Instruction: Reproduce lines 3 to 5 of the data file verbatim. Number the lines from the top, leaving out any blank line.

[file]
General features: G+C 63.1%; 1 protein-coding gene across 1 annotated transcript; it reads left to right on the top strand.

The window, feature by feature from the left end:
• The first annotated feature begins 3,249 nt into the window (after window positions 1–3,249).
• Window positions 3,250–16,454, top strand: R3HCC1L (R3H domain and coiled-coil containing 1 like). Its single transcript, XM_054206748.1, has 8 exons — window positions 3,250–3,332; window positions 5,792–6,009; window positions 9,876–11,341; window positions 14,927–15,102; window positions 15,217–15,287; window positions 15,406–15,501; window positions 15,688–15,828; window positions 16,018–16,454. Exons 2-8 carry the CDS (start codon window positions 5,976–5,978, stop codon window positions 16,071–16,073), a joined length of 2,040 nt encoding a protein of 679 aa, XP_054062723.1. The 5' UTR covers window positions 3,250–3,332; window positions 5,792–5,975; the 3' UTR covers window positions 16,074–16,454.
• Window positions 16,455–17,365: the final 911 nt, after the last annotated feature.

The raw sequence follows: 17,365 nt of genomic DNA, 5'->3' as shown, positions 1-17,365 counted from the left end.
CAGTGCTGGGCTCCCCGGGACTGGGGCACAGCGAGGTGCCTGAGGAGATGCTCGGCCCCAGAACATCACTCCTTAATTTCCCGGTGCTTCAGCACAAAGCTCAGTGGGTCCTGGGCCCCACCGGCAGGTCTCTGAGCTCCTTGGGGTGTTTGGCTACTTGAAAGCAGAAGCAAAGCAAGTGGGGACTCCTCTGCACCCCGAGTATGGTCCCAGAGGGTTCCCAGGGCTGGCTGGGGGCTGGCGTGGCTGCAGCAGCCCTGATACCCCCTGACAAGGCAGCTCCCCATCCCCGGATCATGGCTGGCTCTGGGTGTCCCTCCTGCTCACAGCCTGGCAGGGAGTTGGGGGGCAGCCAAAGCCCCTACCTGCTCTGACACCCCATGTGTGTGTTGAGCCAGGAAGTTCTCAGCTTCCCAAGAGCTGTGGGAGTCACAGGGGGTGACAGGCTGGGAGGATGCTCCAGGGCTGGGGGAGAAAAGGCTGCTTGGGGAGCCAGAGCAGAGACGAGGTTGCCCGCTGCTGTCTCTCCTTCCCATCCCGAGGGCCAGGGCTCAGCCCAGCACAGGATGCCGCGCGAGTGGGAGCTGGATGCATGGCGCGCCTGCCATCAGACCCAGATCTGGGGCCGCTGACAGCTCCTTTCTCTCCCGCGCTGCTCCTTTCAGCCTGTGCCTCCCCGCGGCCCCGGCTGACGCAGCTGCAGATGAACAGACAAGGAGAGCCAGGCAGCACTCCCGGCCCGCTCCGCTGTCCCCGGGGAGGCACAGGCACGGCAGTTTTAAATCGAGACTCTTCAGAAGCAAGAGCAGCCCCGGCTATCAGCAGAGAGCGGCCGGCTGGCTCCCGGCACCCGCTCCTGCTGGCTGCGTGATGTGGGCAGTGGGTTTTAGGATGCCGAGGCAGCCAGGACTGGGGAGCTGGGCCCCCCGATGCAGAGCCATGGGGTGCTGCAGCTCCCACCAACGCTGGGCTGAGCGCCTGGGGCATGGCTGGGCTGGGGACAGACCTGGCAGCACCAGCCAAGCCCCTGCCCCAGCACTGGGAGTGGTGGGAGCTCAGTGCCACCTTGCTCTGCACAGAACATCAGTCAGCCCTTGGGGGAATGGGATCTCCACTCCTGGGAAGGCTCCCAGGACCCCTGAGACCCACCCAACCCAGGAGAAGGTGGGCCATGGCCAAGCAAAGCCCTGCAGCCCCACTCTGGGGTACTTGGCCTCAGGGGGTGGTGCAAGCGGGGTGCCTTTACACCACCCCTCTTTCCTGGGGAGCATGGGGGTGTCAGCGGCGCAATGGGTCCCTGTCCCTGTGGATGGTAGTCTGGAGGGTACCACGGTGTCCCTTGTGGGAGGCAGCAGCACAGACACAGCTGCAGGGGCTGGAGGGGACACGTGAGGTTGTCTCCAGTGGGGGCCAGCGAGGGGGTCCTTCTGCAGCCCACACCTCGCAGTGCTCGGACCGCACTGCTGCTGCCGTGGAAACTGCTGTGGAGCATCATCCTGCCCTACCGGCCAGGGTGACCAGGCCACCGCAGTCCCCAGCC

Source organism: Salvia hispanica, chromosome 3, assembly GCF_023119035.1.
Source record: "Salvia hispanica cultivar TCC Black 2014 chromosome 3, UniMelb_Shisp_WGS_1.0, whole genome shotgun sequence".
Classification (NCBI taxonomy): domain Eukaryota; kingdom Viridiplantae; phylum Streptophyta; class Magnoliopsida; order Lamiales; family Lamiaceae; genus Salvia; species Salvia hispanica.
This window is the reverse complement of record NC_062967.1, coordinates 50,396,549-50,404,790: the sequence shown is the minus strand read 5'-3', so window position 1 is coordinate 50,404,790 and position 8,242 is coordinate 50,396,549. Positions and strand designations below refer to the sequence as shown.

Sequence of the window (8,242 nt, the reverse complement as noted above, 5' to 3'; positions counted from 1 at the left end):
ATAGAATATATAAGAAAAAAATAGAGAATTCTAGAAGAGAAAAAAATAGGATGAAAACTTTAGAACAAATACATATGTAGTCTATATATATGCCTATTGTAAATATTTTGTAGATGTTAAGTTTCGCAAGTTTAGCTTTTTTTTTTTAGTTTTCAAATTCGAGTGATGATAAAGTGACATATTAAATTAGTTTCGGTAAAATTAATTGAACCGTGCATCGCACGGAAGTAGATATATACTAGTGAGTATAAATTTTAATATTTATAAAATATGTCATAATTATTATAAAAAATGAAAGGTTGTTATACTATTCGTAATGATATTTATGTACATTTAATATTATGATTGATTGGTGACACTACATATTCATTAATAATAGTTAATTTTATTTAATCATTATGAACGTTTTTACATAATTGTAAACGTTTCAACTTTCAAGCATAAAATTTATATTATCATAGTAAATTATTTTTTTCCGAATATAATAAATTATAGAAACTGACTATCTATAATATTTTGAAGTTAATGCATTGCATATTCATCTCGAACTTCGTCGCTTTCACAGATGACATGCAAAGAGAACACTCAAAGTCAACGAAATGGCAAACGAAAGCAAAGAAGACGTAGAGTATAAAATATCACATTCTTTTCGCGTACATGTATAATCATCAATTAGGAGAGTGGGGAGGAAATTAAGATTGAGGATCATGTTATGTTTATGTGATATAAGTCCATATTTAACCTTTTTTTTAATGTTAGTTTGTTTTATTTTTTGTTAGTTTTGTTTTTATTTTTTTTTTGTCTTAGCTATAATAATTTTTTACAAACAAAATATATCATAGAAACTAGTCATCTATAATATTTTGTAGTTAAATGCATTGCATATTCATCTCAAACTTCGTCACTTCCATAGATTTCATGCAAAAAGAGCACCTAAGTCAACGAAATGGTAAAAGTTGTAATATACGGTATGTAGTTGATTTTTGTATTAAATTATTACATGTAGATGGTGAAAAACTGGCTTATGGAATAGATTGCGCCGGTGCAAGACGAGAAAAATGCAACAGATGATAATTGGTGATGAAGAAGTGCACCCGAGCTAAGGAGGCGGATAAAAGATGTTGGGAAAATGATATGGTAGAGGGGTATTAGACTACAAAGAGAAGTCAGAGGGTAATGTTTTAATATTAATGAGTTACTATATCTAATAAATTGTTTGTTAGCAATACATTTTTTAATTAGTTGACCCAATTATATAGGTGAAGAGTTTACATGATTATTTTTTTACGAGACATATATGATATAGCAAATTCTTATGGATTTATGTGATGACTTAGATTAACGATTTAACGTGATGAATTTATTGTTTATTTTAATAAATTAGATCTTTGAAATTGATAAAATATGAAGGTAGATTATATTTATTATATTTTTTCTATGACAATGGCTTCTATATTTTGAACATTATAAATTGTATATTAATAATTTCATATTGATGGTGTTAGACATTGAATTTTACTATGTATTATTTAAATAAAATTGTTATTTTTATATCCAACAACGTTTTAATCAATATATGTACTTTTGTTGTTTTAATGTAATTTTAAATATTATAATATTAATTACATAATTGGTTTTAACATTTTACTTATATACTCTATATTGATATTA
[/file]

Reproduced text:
• The first annotated feature begins 3,249 nt into the window (after window positions 1–3,249).
• Window positions 3,250–16,454, top strand: R3HCC1L (R3H domain and coiled-coil containing 1 like). Its single transcript, XM_054206748.1, has 8 exons — window positions 3,250–3,332; window positions 5,792–6,009; window positions 9,876–11,341; window positions 14,927–15,102; window positions 15,217–15,287; window positions 15,406–15,501; window positions 15,688–15,828; window positions 16,018–16,454. Exons 2-8 carry the CDS (start codon window positions 5,976–5,978, stop codon window positions 16,071–16,073), a joined length of 2,040 nt encoding a protein of 679 aa, XP_054062723.1. The 5' UTR covers window positions 3,250–3,332; window positions 5,792–5,975; the 3' UTR covers window positions 16,074–16,454.
• Window positions 16,455–17,365: the final 911 nt, after the last annotated feature.